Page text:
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SBI has joined hands with NPCI to introduce Contactless Debit Card

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SBI has joined hands with NPCI to introduce Contactless Debit Card

This time, the state-owned bank State Bank of India (SBI) has teamed up with the National Payments Corporation of India (NPCI) to launch a contactless debit card. Japan’s popular payment brand JCB International has joined the plans of these two domestic companies. Yesterday, Tuesday, the company jointly announced the launch of ‘SBI RuPay JCB Platinum Contactless Debit Card’. This card has a special dual-interface feature, which allows customers to transact in the domestic market as well as overseas.

“Customers will be able to make both communication and contactless transactions in the domestic market through this card,” a notification said. On the other hand, on foreign soil, non-stop transactions can be done. The card also allows customers to transact at ATM (Automatic Teller Machine) and POS (Point of Sale) terminals under the JCB network. Using the card again, purchases can be made online from some of JCB’s partner international e-commerce platforms.

According to reports, this new contactless debit card has an additional payment mode, which allows it to support offline wallet-based transactions in RuPay. It will enable customers to load wallets offline and make payments on Indian transport (bus and metro) or retail (merchant).

In this regard, Vidya Krishnan, Chief General Manager, SBI, said that the new tap and pay technology of this card will facilitate secure and fast contactless transactions, making the day-to-day transactions of the customers easier. On the other hand, Yoshiki Kaneko, President and COO of JCB International Company, is quite optimistic that customers will enjoy this card.

In a statement, NPCI COO Praveena Rai said the JCB Platinum Contactless Debit Card, in the form of SBI, could be used in millions of locations around the world. Additionally, customers will have easy access to JCB Plaza lounges located in areas such as Bangkok or Thailand. According to Praveen, the new card, developed in collaboration with SBI and JCB, will provide cardholders with a number of new benefits and services, as well as strengthen India’s business network in the international market.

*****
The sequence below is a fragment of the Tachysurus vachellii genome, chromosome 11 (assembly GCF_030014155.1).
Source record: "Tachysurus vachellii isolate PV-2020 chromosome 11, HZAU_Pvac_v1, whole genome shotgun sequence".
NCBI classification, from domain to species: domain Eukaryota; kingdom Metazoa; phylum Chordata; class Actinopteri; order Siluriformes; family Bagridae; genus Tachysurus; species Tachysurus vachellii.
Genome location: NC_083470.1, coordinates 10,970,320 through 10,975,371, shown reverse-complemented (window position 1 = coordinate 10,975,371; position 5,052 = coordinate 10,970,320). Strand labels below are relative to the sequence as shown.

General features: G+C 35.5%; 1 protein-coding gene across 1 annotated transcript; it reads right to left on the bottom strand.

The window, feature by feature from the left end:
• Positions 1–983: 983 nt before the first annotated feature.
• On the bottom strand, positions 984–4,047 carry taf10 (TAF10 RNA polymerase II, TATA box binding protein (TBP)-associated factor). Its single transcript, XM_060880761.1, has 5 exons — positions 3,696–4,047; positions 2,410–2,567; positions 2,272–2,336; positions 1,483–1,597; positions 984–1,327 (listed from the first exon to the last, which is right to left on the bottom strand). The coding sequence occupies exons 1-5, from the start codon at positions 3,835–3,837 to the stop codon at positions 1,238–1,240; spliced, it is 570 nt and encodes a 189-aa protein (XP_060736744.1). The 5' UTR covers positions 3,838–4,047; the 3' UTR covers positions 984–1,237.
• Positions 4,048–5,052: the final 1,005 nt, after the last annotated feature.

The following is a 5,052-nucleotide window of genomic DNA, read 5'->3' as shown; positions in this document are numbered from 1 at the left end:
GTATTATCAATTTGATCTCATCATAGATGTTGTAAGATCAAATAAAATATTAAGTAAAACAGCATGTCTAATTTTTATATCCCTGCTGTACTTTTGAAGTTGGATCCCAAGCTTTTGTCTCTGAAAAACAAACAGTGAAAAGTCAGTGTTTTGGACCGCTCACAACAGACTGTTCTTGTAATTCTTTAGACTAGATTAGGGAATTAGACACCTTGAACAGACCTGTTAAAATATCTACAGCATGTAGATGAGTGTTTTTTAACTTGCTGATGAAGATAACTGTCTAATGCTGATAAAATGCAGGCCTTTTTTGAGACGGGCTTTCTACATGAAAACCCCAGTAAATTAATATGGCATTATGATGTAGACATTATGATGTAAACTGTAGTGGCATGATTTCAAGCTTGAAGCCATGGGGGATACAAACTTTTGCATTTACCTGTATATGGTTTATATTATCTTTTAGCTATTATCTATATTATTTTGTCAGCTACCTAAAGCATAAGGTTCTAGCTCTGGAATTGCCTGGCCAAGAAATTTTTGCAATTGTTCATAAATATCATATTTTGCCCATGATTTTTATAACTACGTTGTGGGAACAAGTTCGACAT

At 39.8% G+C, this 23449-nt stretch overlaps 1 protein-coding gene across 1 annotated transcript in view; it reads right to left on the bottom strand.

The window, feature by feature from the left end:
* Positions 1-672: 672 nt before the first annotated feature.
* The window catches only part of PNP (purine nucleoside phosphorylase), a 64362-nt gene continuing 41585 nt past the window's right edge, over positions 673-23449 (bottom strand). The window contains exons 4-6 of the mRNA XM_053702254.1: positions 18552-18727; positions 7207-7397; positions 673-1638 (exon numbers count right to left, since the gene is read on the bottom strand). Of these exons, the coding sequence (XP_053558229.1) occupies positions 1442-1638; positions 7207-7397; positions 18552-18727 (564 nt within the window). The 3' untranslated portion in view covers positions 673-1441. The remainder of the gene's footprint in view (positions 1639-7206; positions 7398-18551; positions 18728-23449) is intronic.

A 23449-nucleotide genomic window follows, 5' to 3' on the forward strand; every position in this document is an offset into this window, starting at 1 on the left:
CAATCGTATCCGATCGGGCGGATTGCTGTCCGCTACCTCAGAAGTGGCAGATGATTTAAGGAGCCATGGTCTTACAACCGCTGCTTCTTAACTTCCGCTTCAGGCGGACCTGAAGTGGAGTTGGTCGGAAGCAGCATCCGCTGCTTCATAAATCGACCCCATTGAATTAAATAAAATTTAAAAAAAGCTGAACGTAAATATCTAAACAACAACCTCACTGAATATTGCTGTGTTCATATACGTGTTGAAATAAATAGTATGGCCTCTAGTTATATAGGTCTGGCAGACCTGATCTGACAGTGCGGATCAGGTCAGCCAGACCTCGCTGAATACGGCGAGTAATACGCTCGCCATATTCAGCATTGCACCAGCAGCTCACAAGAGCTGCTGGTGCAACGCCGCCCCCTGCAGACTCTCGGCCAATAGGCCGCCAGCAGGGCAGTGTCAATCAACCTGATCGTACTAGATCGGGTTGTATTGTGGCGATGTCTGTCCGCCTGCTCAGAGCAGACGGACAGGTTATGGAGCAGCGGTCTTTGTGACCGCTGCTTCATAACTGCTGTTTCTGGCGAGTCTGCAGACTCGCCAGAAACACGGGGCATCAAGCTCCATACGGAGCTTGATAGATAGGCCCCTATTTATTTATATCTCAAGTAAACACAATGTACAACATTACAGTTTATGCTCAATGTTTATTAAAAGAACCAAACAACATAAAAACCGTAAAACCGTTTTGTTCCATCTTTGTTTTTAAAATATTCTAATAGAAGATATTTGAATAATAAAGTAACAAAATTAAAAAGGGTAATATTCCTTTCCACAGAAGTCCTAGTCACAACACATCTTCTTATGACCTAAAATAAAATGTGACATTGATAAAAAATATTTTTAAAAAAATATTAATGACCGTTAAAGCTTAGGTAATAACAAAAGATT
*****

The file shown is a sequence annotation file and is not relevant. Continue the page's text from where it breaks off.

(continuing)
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‘Extraordinary’: Helen McCrory’s life on stage remembered

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‘Extraordinary’: Helen McCrory’s life on stage remembered

“Whether you were in the back row of the stalls of the Olivier Theatre, or as close as the camera in Peaky Blinders, you got the same level of truth from her.”

Film director Stephen Frears, who cast McCrory as Cherie Blair in The Queen in 2006 and as Sonia Woodley QC in James Graham’s 2020 TV hit Quiz, described her acting as “forensic”.

He added: “She was such a witty woman, so glamorous and so bright.”

Nicolas Kent, who directed her as Lady Macbeth at the Tricycle (now the Kiln) in 1995 described McCrory as “almost the most dedicated actress I know of, a great leader of a company who never let anything go”.

Although she would win wide fame as Polly Gray in Peaky Blinders and Narcissa Malfoy in the Harry Potter franchise – and as half of London’s most glamorous thespian power couple with her husband Damian Lewis – McCrory was first and foremost a stage actress.

Although she could be witty and vivacious both on and off stage, she excelled in tragic parts.

Her National Theatre appearances alone embraced Nina in The Seagull (1994), a searing Medea (2014) and a heartbreaking Hester Collyer in Rattigan’s The Deep Blue Sea (2016). “Helen was quite diminutive in height and frame,” said Norris, “but [as Hester} she was in complete control of everyone.”

After training at Drama Centre and early success at Harrogate and Manchester, her first major London role was as Jacinta, the simple girl whose rape triggers a village revolution in Lope de Vega’s Fuente Ovejuna, for Declan Donnellan’s company Cheek by Jowl at the National in 1992.

“She was extraordinary, very moving and quite frightening,” said Donnellan.

He and his partner in life and work, Nick Ormerod, valued McCrory’s talent for friendship as well as her professional skills.

“We adored her,” he said. “She was the person you made a beeline for at the interval, to have a glass of wine with and a cackle.”

David Lan, who directed McCrory alongside Dominic West and Sienna Miller in As You Like It in the West End in 2006, praised her “quality of delicacy and fragility, though she was also quite robust. The sadness of it is that she could have gone on to do truly remarkable things.”

Many praised the commitment and force of her acting. “Oh my god, she had passion,” says Peter Moffat, creator of the 2000 TV legal drama North Square, in which McCrory played a fiery QC.

“She was also a really good reader of what’s been written and a really good listener.” Writer and director Paul Unwin recalled that, in the 2004 crime drama Messiah, “she broke a finger ‘in character’ because I asked her to do more. But she forgave me, I guess, as she would always turn out to help read a new play.”

Devoted to her craft, her friends, and to Lewis and their two children Manon and Gulliver, McCrory remained a force for practical good.

Even as she was dying, she promoted the Prince’s Trust and the Feed the NHS campaign, and helped choose the worthy recipients of the Evening Standard’s Future Theatre Fund.

“She’d always nudge showbusiness to do better,” said Unwin.

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